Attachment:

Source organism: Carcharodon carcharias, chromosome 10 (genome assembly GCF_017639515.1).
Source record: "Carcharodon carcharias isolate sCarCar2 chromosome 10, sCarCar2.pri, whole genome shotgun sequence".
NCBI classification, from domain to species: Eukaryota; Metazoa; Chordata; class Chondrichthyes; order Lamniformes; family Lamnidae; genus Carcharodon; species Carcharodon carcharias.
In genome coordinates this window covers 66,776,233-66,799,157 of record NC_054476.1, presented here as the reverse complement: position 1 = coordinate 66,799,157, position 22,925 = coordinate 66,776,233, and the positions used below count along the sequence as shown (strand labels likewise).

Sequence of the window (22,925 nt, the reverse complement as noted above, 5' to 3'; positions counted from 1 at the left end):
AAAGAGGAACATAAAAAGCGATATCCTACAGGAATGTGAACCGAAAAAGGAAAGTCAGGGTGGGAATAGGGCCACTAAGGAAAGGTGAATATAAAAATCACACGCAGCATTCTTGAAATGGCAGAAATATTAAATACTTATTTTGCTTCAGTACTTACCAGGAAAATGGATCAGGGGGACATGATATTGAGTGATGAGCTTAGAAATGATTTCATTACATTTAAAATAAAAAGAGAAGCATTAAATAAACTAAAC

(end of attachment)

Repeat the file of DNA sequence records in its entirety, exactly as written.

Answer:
Source organism: Carcharodon carcharias, chromosome 10 (genome assembly GCF_017639515.1).
Source record: "Carcharodon carcharias isolate sCarCar2 chromosome 10, sCarCar2.pri, whole genome shotgun sequence".
NCBI classification, from domain to species: Eukaryota; Metazoa; Chordata; class Chondrichthyes; order Lamniformes; family Lamnidae; genus Carcharodon; species Carcharodon carcharias.
In genome coordinates this window covers 66,776,233-66,799,157 of record NC_054476.1, presented here as the reverse complement: position 1 = coordinate 66,799,157, position 22,925 = coordinate 66,776,233, and the positions used below count along the sequence as shown (strand labels likewise).

Sequence of the window (22,925 nt, the reverse complement as noted above, 5' to 3'; positions counted from 1 at the left end):
AAAGAGGAACATAAAAAGCGATATCCTACAGGAATGTGAACCGAAAAAGGAAAGTCAGGGTGGGAATAGGGCCACTAAGGAAAGGTGAATATAAAAATCACACGCAGCATTCTTGAAATGGCAGAAATATTAAATACTTATTTTGCTTCAGTACTTACCAGGAAAATGGATCAGGGGGACATGATATTGAGTGATGAGCTTAGAAATGATTTCATTACATTTAAAATAAAAAGAGAAGCATTAAATAAACTAAAC